The Comprehensive Metabolic Panel (CMP) assesses a patient's metabolism, kidney and liver health, electrolytes, and blood glucose.
Specifically, the test measures 13 different metabolites in the blood. The test provides important information about an individual's chemical balance and metabolism.
Metabolism is the process of how the body uses food and energy. A CMP is often requested as part of a regular checkup. The results can help flag early warning signs for diabetes or issues in the liver and kidneys.
A CMP is one of the most commonly ordered lab tests. It checks several body functions and processes, including kidney and liver health, blood sugar levels, calcium levels, blood protein levels, sodium, potassium, and chloride levels (electrolytes), protein levels, and fluid levels balanced. A CMP may also be used to monitor the side effects of certain medicines.
The Comprehensive Metabolic Panel measures glucose, calcium, sodium, potassium, carbon dioxide, chloride, Albumin, ALP (alkaline phosphatase), ALT (alanine transaminase), and AST (aspartate aminotransferase), Bilirubin, BUN (blood urea nitrogen) and creatinine.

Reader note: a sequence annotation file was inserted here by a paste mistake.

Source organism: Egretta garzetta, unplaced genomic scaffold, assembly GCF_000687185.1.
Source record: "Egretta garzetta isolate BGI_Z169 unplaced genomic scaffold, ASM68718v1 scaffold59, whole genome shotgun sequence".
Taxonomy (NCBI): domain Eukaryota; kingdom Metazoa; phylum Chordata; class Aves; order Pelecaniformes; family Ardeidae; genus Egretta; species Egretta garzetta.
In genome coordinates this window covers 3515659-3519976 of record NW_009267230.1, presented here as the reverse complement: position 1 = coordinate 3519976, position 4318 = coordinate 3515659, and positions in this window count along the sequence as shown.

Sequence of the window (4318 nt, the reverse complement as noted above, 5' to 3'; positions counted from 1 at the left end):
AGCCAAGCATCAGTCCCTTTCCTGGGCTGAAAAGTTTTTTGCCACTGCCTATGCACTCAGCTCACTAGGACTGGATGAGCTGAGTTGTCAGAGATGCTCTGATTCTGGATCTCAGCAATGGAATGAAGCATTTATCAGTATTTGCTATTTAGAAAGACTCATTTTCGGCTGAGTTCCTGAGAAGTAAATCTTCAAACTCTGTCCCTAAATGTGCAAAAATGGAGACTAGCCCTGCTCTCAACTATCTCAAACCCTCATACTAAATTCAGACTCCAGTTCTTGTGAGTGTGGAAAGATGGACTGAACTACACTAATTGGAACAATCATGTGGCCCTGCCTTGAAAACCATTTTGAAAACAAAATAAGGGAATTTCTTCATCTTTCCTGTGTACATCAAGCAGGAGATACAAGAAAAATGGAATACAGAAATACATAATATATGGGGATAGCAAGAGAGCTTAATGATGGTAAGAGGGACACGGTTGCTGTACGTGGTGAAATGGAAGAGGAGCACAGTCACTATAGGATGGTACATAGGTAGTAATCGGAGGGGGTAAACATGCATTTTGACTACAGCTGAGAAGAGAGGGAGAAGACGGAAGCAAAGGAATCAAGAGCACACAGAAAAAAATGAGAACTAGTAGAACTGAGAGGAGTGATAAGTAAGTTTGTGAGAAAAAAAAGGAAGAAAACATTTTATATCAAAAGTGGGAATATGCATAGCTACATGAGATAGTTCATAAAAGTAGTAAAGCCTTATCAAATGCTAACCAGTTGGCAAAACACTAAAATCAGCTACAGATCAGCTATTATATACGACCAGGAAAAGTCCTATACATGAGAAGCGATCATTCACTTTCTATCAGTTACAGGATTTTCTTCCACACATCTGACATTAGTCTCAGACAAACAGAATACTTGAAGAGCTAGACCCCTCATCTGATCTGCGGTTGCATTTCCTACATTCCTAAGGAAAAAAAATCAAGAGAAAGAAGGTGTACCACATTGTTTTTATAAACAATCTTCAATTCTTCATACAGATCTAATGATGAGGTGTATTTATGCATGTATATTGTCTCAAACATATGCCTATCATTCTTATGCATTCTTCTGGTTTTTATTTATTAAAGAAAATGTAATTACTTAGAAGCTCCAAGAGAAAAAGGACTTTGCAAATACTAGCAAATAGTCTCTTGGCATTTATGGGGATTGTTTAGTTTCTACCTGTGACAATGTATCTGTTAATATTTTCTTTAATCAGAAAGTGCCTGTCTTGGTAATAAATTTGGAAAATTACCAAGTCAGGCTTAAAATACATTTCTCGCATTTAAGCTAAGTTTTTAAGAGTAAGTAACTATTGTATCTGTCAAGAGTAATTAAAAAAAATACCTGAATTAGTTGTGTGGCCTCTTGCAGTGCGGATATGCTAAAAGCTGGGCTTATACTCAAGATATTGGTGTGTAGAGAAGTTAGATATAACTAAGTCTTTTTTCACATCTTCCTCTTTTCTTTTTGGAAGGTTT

The test analyzes a blood sample obtained after at least eight hours of fasting. It is important to consider that several factors can affect the result of a CMP, such as medications the individual might be taking, like steroids, insulin, and hormones, eating or drinking before the test, exercising before the test, damage to blood cells during the collection or processing related to the blood test.
The comprehensive metabolic panel (CMP) is a frequently ordered panel of 14 tests that gives information about the current status of a person's metabolism, including the health of the kidneys and liver, electrolyte and acid/base balance, and blood glucose and blood protein levels.